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It's cute, but is it safe to put your dog in a Halloween costume?

A dog dressed in a turkey costume at the 2013 Tompkins Square Halloween Dog Parade in New York City.
Timothy Clary
AFP via Getty Images
A dog dressed in a turkey costume at the 2013 Tompkins Square Halloween Dog Parade in New York City.

Every holiday season brings viral videos and social media posts of canines in costumes. And while seeing a pet in a costume is adorable — it can also be dangerous. As Halloween draws near, experts are cautioning pet owners about the popular practice.

More than three-quarters of owners plan to put their pet in a costume this year, and more than half plan to take their dog out trick-or-treating, according to a recent survey published by Rover. But these same kitschy costumes could be affecting the physical, and psychological, health of a canine.

"A lot of pet ownership is selfish," Annie Grossman, owner and co-founder of School for the Dogs, a dog training facility in New York City. "We have pets more because of our enjoyment of having a pet in most cases. It's not necessarily in the dog's best interest — and certainly I can't think of any good reason why a dog would want to be putting on a costume."

While researchers have not directly studied how costumes affect dogs, Candace Croney, a professor, and the director of animal welfare science at Purdue University, bases her opinion on "what we know, in general, of dogs relative to their experiences with new stimuli."

"If the dog has a pet family that normally puts any sort of clothing, handles them, dresses them and tolerates that pretty well, odds are — unless the costume is really aversive — the dog is probably not going to be terribly disturbed," she said.

And regardless of how used a dog may be to wearing clothing, Croney cautions that costumes should never be ill-fitting, because canines tend to have sensitive or irritable skin, or have anything that limits the dog's mobility, or could be choked on. And getting near any Halloween candy — especially chocolate — can also be toxic for dogs.

Grossman analyzed the faces of shelter dogs that participated in a Halloween parade years earlier. "People post all these photos of dogs in costumes and, if you have an eye that is trained to look at body language, or look at their behavior, and the dogs all look miserable," she said.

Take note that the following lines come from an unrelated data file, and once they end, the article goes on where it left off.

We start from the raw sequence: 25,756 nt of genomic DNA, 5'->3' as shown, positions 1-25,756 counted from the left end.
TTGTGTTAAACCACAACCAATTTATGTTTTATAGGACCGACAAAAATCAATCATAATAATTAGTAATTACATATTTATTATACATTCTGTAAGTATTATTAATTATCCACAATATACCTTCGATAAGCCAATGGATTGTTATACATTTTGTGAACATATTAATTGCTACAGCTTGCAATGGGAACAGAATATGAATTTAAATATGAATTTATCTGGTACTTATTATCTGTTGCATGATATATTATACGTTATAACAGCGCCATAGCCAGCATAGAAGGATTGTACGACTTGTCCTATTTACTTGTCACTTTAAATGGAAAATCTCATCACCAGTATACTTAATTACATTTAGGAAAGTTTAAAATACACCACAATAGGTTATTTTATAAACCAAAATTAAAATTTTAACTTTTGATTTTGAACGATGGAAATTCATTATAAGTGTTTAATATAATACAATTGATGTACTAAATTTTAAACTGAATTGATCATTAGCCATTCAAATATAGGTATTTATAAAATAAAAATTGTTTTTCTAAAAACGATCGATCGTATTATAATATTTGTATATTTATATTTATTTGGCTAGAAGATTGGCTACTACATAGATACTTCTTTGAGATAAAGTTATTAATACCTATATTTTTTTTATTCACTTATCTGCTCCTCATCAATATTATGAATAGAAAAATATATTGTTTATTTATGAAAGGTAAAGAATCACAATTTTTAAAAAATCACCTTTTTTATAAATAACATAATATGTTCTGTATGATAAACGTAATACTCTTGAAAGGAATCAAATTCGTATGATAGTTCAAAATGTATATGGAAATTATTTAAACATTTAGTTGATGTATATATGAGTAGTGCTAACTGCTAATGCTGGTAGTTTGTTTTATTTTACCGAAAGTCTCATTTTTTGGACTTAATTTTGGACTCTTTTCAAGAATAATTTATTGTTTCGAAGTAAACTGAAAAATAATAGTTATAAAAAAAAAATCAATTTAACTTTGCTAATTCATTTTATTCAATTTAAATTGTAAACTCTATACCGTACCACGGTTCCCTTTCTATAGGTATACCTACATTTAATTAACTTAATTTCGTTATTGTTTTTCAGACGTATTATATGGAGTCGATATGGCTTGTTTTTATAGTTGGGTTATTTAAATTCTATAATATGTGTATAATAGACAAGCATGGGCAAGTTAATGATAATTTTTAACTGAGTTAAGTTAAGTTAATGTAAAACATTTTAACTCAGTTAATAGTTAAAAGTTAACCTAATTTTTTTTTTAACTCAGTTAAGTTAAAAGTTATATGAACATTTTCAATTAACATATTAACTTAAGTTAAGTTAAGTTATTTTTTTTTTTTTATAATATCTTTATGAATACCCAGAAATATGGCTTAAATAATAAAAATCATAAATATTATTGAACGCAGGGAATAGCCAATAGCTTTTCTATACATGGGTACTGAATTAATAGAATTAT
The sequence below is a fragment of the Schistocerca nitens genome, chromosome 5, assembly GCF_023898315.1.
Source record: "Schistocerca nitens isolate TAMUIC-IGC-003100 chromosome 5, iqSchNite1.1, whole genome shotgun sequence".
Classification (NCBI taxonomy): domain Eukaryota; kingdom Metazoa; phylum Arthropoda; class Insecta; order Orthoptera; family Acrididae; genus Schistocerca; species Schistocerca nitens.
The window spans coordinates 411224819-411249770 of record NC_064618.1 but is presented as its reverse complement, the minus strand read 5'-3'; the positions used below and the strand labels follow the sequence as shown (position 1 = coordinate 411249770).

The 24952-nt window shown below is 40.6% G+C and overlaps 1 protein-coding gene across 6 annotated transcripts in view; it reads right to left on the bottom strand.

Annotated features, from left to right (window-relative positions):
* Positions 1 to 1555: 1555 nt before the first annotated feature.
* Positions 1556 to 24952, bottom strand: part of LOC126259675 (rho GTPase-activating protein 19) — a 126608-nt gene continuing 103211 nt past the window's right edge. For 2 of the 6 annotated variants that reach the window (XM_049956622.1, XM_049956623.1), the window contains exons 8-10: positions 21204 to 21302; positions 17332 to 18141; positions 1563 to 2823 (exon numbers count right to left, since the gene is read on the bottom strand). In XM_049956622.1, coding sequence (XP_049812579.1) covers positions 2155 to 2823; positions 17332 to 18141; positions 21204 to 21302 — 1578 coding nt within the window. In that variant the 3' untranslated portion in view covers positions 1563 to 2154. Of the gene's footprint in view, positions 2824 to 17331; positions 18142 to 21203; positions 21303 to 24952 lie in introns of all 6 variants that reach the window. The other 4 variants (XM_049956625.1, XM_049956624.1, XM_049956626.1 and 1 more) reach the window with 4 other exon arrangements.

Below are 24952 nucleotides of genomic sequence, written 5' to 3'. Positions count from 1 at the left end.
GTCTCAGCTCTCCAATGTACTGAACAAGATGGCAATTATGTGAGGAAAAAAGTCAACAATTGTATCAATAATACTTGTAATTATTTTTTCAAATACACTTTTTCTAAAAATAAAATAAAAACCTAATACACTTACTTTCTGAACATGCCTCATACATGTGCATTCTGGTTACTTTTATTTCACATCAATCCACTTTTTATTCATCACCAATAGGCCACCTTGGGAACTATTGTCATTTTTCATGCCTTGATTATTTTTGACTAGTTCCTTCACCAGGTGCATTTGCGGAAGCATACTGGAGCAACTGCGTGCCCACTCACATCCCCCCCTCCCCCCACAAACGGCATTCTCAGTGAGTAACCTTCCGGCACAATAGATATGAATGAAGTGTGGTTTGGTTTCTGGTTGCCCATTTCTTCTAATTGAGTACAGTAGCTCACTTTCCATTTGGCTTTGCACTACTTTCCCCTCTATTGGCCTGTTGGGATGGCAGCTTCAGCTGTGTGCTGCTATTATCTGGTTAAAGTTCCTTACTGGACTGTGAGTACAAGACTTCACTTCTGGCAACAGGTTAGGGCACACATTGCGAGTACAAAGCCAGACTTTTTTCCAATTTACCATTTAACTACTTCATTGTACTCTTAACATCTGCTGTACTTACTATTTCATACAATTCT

These are signs that your dog may be feeling stressed

Signs of stress, according to Grossman, can include excessively licking their nose, shaking their nose and bodies, and looking for places to retreat. And being in crowded places — or seeing other dogs in costumes — can lead to a phenomenon known as trigger stacking: where a stressful situation can exacerbate an already nervous canine.

"They're not going to cry, or vocalize," said Rena Carlson, president-elect of the American Veterinary Medical Association. "Watch their mannerisms: Are they panting, pacing or restless? Do they have a soft face? Are their lips nice [and] soft, or are they grimacing a little bit? What are their ears doing? Are their ears back? Can you see the whites of their eyes when you normally cannot? All of those are signs of stress."

And there are ways to make wearing a costume less of a shock: The more often a dog wears a costume, the more likely they are to understand that it's temporary, and owners can be mindful of their dog's body language to monitor their stress. There are other costumes — like a collar around the neck to look like Scooby-Doo or a red tag that resembles one put on Beanie Babies, like Grossman suggests, that are less obtrusive. The School for the Dogs has other safer costume ideas which can be found here.

And all the extra attention a dog receives on Halloween could make the costume worth it for some.

"There are many dogs who seem to — not just tolerate these costumes but — enjoy entertaining their people, or the reaction that they're getting from their people," Croney said. "So I certainly wouldn't want to discourage people whose dogs enjoy that activity. But at the same time, safety is best. And the key to that is always paying attention to what the dog is communicating back."

Copyright 2022 NPR. To see more, visit https://www.npr.org.

Giulia Heyward
Giulia Heyward is a weekend reporter for Digital News, based out of New York. She previously covered education and other national news as a reporting fellow at The New York Times and as the national education reporter at Capital B News. She interned for POLITICO, where she covered criminal justice reform in Florida, and CNN, as a writer for the trends & culture team. Her work has also been published in The Atlantic, HuffPost and The New Republic.